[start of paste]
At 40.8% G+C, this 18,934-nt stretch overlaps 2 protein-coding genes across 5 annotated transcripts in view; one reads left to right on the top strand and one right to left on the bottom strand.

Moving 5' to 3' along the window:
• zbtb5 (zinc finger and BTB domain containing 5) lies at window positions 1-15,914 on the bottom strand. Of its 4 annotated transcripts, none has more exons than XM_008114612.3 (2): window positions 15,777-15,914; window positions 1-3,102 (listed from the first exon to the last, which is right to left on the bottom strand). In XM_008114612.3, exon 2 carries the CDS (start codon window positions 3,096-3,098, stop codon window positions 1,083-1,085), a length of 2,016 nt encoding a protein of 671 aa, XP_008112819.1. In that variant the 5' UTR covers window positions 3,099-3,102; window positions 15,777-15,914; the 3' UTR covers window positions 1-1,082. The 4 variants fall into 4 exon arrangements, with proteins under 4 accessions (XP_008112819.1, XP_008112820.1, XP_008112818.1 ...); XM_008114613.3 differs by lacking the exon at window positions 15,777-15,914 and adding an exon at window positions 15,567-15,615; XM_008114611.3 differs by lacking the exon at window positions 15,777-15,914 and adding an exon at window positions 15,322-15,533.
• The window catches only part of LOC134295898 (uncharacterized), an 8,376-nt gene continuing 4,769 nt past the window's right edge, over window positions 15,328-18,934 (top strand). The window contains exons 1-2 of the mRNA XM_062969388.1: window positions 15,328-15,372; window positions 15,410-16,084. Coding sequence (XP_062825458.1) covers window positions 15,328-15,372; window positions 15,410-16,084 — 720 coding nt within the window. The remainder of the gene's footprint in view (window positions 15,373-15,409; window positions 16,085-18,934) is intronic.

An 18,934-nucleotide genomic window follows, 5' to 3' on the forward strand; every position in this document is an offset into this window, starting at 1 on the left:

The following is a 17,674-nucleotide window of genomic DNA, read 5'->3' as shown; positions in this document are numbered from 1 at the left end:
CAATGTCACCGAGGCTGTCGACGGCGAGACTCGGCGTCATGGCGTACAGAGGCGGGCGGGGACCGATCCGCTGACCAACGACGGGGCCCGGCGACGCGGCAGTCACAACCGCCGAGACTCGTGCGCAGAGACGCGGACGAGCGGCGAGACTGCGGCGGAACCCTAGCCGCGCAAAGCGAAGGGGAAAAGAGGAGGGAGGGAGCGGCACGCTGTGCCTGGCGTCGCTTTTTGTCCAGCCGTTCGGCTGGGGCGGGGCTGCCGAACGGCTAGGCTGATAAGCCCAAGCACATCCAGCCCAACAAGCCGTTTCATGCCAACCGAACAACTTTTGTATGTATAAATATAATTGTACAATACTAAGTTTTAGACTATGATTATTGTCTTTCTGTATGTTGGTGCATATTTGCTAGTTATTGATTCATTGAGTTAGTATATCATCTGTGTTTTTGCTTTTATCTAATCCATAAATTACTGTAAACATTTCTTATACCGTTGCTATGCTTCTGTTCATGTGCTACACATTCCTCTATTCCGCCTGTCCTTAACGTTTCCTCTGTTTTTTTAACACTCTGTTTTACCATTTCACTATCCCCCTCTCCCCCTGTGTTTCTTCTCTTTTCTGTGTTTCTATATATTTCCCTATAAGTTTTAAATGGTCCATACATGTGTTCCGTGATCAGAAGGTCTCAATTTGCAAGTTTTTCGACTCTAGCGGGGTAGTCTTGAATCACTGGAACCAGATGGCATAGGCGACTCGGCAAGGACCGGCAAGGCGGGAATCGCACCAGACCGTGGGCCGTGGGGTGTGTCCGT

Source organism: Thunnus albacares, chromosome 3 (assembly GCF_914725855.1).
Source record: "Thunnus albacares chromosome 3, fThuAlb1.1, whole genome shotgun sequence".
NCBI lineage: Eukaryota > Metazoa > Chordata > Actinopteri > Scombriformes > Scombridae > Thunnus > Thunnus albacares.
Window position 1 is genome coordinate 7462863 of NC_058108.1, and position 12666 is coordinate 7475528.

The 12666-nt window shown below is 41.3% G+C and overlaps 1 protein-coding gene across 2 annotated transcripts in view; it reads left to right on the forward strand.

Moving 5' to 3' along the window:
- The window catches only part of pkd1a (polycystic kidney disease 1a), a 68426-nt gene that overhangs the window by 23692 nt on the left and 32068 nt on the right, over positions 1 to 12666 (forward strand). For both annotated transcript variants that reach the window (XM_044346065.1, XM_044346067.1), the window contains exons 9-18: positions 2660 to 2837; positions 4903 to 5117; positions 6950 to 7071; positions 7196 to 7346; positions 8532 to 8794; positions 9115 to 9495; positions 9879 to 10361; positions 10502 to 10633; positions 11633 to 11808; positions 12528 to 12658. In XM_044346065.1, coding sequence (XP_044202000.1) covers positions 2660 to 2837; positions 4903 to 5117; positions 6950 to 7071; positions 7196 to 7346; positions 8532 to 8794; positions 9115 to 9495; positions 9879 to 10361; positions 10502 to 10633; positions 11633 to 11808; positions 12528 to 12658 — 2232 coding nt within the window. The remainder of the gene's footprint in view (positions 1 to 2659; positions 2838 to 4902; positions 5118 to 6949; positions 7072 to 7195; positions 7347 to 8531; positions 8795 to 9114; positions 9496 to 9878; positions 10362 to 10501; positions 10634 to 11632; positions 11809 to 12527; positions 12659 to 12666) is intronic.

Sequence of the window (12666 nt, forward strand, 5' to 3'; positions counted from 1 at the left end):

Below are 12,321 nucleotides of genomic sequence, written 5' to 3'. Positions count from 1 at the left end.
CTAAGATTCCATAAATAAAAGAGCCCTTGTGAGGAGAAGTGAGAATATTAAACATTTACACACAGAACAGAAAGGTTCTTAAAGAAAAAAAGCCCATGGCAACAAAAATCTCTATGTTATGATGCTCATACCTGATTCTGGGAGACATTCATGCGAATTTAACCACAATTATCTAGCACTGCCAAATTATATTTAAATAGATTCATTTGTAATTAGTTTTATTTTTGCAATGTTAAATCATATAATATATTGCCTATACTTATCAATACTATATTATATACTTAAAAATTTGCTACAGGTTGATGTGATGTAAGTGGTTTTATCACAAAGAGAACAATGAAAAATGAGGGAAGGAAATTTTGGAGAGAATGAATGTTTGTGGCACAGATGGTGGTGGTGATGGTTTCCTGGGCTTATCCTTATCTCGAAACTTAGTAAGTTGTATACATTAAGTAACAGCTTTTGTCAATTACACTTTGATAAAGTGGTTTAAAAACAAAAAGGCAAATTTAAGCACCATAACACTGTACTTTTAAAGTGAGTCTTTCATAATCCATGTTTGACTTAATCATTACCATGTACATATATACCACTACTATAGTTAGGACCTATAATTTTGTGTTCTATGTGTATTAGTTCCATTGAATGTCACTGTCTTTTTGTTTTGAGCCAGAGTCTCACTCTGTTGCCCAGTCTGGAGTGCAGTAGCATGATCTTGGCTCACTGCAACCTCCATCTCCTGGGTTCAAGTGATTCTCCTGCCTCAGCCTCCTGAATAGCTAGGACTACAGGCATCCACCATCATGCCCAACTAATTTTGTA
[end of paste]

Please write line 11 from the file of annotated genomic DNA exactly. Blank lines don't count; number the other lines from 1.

Window position 1 is genome coordinate 7462863 of NC_058108.1, and position 12666 is coordinate 7475528.